There are several ways to approximate the cost of a leaky house. Before I proceed, however, I just want to mention there are other much larger longterm monetary benefits to building a tight house, like a longer lifecycle and less maintenance due to keeping critters and moisture out of the building enclosure. I’m sure there’s a way to calculate the value of these additional benefits, but it’s beyond my abilities (and you’d have to use a lot of assumptions to get there).

Having gone through the numbers, there is some value to understanding the factors that are used to estimate the cost of infiltration, as well as the proportion of infiltration cost to the overall energy costs required to heat a house.

The primary method to estimate infiltration is to calculate the energy required to condition the air replaced by infiltrated air. First we must convert the ACH_{50} value derived from the blower door test to a ‘natural’ value (ACHnat) that might be experienced when the house is not being pressurized by artificial means. Then calculate the energy required to heat the naturally infiltrating air on a yearly basis. Then calculate the cost of the energy used.

Converting ACH_{50} to ACHnat is based on many assumptions including the climate zone, height of the house and the degree to which the house is shielded from the wind by surrounding vegetation and other structures. Energy Star recommended a value of 17.8 for ‘well shielded’, 14.8 for ‘normal’ and 13.3 for ‘exposed’ locations in Zone 2. Let’s use the normal value for now.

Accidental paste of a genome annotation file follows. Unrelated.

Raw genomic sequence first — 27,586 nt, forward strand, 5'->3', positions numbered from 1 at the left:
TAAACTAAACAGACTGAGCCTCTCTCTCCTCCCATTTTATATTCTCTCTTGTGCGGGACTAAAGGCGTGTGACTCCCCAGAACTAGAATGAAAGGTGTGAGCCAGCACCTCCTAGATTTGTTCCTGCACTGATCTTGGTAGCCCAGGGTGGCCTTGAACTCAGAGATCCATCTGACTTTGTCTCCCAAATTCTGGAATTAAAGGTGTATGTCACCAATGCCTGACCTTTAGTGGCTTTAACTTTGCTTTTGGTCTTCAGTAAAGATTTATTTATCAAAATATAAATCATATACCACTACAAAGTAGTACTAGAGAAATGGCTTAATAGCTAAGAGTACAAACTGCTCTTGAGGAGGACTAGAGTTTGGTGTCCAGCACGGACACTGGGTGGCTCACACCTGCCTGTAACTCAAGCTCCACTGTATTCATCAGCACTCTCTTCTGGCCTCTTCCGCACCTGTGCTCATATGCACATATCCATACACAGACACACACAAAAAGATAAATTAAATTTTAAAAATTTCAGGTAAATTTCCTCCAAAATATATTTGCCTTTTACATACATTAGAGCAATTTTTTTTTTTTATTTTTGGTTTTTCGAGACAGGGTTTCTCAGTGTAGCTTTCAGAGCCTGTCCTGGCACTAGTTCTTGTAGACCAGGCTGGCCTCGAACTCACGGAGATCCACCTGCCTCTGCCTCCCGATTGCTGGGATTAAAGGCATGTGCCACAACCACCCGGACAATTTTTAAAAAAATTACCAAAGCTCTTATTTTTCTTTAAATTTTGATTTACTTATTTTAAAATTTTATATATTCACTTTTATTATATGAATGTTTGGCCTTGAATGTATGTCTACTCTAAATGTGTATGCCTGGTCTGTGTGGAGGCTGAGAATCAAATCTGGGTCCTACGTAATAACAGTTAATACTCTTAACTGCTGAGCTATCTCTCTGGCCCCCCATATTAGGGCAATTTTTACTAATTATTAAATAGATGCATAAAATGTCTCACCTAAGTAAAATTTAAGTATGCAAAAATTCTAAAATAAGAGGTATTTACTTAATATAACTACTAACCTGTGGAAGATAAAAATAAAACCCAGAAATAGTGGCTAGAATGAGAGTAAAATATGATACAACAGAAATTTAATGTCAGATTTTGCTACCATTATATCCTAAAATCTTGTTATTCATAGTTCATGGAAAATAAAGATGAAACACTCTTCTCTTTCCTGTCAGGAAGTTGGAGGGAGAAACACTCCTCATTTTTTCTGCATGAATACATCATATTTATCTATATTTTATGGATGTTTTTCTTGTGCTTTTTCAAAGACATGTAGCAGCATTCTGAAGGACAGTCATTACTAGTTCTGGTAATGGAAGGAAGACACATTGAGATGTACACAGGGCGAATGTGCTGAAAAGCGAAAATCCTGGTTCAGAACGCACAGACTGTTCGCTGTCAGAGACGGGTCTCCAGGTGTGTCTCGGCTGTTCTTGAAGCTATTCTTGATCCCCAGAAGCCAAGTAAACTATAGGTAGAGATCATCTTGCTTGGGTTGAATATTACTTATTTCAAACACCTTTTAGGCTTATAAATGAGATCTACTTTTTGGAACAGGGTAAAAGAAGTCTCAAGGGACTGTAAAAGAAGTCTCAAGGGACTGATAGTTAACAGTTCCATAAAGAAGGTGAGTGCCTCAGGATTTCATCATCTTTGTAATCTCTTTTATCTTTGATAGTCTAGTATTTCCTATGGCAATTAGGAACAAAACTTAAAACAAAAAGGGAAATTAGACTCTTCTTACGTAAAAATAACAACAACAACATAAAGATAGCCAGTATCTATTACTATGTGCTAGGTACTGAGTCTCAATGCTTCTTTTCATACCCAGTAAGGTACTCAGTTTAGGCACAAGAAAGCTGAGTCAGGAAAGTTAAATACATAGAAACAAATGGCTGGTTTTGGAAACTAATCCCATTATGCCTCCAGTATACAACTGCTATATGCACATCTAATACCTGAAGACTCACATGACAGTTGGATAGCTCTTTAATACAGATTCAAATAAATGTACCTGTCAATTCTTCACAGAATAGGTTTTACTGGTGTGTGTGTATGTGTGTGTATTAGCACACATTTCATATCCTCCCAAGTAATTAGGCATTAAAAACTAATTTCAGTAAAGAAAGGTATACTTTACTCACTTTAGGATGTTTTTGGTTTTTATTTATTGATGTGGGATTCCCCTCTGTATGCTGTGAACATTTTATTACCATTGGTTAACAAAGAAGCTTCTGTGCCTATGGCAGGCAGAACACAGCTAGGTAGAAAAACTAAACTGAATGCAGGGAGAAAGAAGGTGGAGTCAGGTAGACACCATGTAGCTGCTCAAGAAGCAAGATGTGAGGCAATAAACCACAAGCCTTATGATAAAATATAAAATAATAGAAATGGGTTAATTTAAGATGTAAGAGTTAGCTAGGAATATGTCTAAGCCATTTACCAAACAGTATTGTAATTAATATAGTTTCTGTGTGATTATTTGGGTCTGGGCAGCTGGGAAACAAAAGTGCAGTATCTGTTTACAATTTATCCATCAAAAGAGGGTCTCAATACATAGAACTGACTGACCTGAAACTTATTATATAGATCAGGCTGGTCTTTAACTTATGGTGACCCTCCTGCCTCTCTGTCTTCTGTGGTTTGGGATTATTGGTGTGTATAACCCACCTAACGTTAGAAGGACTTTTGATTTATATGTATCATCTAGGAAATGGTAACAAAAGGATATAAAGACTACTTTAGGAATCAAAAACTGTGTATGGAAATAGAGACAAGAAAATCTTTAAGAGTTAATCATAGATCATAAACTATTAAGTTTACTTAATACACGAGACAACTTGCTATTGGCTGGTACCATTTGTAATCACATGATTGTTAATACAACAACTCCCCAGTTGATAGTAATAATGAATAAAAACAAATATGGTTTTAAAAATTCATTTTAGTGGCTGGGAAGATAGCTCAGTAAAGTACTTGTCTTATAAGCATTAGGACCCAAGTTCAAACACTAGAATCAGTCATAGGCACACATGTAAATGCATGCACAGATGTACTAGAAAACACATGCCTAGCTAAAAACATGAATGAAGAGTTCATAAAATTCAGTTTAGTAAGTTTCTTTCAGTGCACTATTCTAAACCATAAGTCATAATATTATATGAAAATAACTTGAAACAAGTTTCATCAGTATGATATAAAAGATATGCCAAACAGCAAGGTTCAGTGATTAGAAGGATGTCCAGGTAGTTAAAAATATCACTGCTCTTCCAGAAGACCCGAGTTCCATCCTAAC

Dividing 1 ACH_{50} by 14.8 equals 0.067 ACHnat. This means approximately 6-7% of the air volume in the house (992 ft^{3}) will be replaced by infiltration each hour. [This is not entirely accurate since the volume of the basement is included as conditioned space, yet it is not heated directly.] Let’s assume the inside temperature is 65°F and the outside temperature is 10°F. It takes 0.018 BTUs per hour to heat 1 cubic foot of air 1°F. 992 * 0.018 * 55°F = 982 BTU/hr to heat the infiltrated air.

1 BTU equals 0.293 Watts, so 992 * 0.293 = 288 Watts or 0.288 kW. At $0.14/kWh it would cost $0.04/hr while the temperature outside is 10°F. (We’ll take into account that an air source heat pump (ASHP) can be 2 to 3 times more efficient at converting a kW to a BTU later.)

We can use heating degree days (HDD) to estimate the cost over a typical heating season. In our climate area we have 7100 HDD in a heating season. Substituting 7100 for 55 in the above calculations and multiplying times 24 to get a daily value means you would spend roughly $125 for one heating season just to heat infiltrated air.

But as I mentioned earlier, an air-source heat pump can be 2 to 3 times more efficient at converting electricity to heat than simply using electrical resistance. There are other factors that also temper that number. I found the following formula in several blower door manuals (see here, section 6.3.d). The formula introduces two correction factors, one for the efficiency of the heat source and one for everything else.

**Annual Heating Cost = (26 x HDD x Fuel Price x CFM50 / N x Seasonal Efficiency) x 0.6**

**26**is the result of multiplying the heat capacity of air (0.018) x 60 minutes x 24 hours.**HDD**is the Heating Degree Days (7100).**Fuel Price**is $/BTU. 1 BTU = 0.000293071 kW. Multiplying times the price of electricity in our area $0.14 kWh gives us 0.0000410299.**CFM**_{50}is 245 for 1 ACH_{50}.**N**is the Energy Climate Factor (14.8).**Seasonal Efficiency**is the efficiency of the heat source. ASHP range in values from 1-3. Let’s use 2.5. This is one of the correction factors I described earlier.**0.6**is the second correction factor. I found a brief description of what this value represents here.